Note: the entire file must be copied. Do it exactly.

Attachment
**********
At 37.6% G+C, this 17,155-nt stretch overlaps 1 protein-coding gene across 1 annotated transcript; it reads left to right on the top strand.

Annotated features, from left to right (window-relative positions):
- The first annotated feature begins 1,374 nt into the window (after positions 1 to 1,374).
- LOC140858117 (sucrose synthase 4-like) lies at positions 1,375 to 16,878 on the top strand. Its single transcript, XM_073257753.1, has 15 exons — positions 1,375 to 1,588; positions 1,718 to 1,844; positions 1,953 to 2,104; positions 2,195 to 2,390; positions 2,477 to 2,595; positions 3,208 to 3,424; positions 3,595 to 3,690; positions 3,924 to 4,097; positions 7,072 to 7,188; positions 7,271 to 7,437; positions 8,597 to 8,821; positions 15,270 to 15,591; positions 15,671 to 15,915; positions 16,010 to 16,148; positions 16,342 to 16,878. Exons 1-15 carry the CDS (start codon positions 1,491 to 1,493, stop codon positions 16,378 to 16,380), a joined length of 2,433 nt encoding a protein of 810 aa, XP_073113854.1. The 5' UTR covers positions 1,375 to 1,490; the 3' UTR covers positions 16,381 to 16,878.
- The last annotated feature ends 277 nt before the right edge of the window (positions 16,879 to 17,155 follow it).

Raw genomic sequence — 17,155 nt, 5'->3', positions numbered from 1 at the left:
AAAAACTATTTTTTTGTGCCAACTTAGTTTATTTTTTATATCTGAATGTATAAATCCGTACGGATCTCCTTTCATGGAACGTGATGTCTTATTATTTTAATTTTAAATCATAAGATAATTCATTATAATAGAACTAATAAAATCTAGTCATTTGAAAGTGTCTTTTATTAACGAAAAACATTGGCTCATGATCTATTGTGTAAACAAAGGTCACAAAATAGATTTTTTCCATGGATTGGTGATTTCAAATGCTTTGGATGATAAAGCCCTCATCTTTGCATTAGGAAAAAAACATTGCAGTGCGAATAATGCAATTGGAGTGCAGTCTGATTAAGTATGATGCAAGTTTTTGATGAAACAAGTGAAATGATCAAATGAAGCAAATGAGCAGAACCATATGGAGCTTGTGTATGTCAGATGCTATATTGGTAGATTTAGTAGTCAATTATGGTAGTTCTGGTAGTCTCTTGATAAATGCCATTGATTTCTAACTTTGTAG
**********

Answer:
At 37.6% G+C, this 17,155-nt stretch overlaps 1 protein-coding gene across 1 annotated transcript; it reads left to right on the top strand.

Annotated features, from left to right (window-relative positions):
- The first annotated feature begins 1,374 nt into the window (after positions 1 to 1,374).
- LOC140858117 (sucrose synthase 4-like) lies at positions 1,375 to 16,878 on the top strand. Its single transcript, XM_073257753.1, has 15 exons — positions 1,375 to 1,588; positions 1,718 to 1,844; positions 1,953 to 2,104; positions 2,195 to 2,390; positions 2,477 to 2,595; positions 3,208 to 3,424; positions 3,595 to 3,690; positions 3,924 to 4,097; positions 7,072 to 7,188; positions 7,271 to 7,437; positions 8,597 to 8,821; positions 15,270 to 15,591; positions 15,671 to 15,915; positions 16,010 to 16,148; positions 16,342 to 16,878. Exons 1-15 carry the CDS (start codon positions 1,491 to 1,493, stop codon positions 16,378 to 16,380), a joined length of 2,433 nt encoding a protein of 810 aa, XP_073113854.1. The 5' UTR covers positions 1,375 to 1,490; the 3' UTR covers positions 16,381 to 16,878.
- The last annotated feature ends 277 nt before the right edge of the window (positions 16,879 to 17,155 follow it).

Raw genomic sequence — 17,155 nt, 5'->3', positions numbered from 1 at the left:
AAAAACTATTTTTTTGTGCCAACTTAGTTTATTTTTTATATCTGAATGTATAAATCCGTACGGATCTCCTTTCATGGAACGTGATGTCTTATTATTTTAATTTTAAATCATAAGATAATTCATTATAATAGAACTAATAAAATCTAGTCATTTGAAAGTGTCTTTTATTAACGAAAAACATTGGCTCATGATCTATTGTGTAAACAAAGGTCACAAAATAGATTTTTTCCATGGATTGGTGATTTCAAATGCTTTGGATGATAAAGCCCTCATCTTTGCATTAGGAAAAAAACATTGCAGTGCGAATAATGCAATTGGAGTGCAGTCTGATTAAGTATGATGCAAGTTTTTGATGAAACAAGTGAAATGATCAAATGAAGCAAATGAGCAGAACCATATGGAGCTTGTGTATGTCAGATGCTATATTGGTAGATTTAGTAGTCAATTATGGTAGTTCTGGTAGTCTCTTGATAAATGCCATTGATTTCTAACTTTGTAG